It was another beautiful day in Victorian Glasgow, the last day before I had to leave Scotland for home. I started the morning on a walking route offered by the Mackintosh Heritage Group. The downloaded brochure offered a wealth of information about the architecture I was about to see. I was curious about “terraced houses” and was eager to see the tenements built in the 1890s that still feature their original stained glass windows: a hot item in that Glasgow era. At the Kelvingrove Museum, I read that Glasgow, starting in 1850, was a key producer of stained glass. The Museum had an artifact of a lovely piece taken from a tenement flat on Glasgow’s Florida Ave.
Although the walking brochure offered good information, the route was not easy to follow, so I asked a city worker for directions to Byres Road: to Byrnes Rd.
The tenements came into view and I snapped away at the stained glass windows, no one seemed to notice me, but then one elderly woman knew just what I was doing, “lovely aren’t they,” she said.
A “terraced house” is another name for a row house, a cost-effective design originated for the UK working class. The “houses” look exactly alike, share side walls and are joined together in rows. The effect was stunning in my camera’s eye.
The idea of assigning a class distinction to these houses is now peculiar. The row of houses on Grosvenor Terrace ranged from sad disrepair to the crisply kept Hilton Hotel! One of the houses had a marker that identified it as the former home of the wealthy shipping magnate, Sir Willaim Burrell, whose art collection I viewed at the Burrell Collection Museum.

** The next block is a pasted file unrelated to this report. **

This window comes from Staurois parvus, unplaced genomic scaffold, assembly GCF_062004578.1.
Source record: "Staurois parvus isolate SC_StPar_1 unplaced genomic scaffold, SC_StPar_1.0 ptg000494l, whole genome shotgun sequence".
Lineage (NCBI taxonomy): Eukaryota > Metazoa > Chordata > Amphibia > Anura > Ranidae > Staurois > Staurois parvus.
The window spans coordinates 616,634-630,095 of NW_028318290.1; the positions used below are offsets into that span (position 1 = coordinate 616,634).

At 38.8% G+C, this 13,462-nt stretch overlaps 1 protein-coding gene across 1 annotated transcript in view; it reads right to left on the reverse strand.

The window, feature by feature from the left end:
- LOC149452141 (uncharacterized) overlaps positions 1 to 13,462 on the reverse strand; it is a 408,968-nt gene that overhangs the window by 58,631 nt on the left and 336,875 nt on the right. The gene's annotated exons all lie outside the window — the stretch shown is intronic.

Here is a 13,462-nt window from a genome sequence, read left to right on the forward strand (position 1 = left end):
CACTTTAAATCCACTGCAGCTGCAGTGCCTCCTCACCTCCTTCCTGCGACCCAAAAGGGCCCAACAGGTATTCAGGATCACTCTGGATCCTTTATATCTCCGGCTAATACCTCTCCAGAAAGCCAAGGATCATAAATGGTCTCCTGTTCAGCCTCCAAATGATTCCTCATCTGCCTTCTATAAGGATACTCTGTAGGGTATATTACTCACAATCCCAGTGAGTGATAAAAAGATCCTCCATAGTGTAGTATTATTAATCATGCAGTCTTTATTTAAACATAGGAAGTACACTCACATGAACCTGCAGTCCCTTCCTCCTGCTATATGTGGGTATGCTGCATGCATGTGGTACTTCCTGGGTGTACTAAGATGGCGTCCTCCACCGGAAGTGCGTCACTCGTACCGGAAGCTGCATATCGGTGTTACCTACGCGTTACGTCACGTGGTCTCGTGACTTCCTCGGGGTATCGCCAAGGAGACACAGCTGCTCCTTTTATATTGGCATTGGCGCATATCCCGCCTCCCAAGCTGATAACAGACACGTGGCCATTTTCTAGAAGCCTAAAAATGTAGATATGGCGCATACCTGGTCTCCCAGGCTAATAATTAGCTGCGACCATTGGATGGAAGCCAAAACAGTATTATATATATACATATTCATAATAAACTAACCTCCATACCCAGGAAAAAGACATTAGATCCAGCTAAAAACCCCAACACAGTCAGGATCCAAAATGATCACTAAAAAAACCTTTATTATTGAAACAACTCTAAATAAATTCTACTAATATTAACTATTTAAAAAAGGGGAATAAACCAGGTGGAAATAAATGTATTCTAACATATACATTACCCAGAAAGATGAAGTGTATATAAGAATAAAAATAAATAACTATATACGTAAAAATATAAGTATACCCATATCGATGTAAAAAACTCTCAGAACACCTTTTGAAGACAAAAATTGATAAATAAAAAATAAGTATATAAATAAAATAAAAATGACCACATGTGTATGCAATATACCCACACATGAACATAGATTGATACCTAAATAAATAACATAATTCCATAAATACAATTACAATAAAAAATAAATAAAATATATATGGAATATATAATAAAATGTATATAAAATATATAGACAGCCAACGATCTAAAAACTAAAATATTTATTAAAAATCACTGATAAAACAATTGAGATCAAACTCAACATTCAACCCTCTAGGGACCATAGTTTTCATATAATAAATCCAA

I looked up the price for a Grosvenor Terrace house on a UK Zillow-type site: this property averages 667 pounds, that’s over a million US dollars. The flats are 2 bedroom, one bath.
That walking route ended up at the Glasgow Botanic Gardens, huge and lovely; I took a quick look around, then headed down Great Western Road to Maryhill Road and on to Queens Church, the Mackintosh building that was closed due to the bank holiday the day before. The door was again locked; I rang that blasted bell hard and a very nice distinguished man answered and welcomed me kindly. It’s not a church at present; the Charles Rennie Mackintosh Society owns and maintains the building. Take a look inside:
The “distinguished man” (no trouble understanding his dialect) encouraged me to press on and see Scotland Street School, the last of Macintosh’s architecture projects in Glasgow. He hailed a taxi for me. Next post: The Scotland Street School Experience.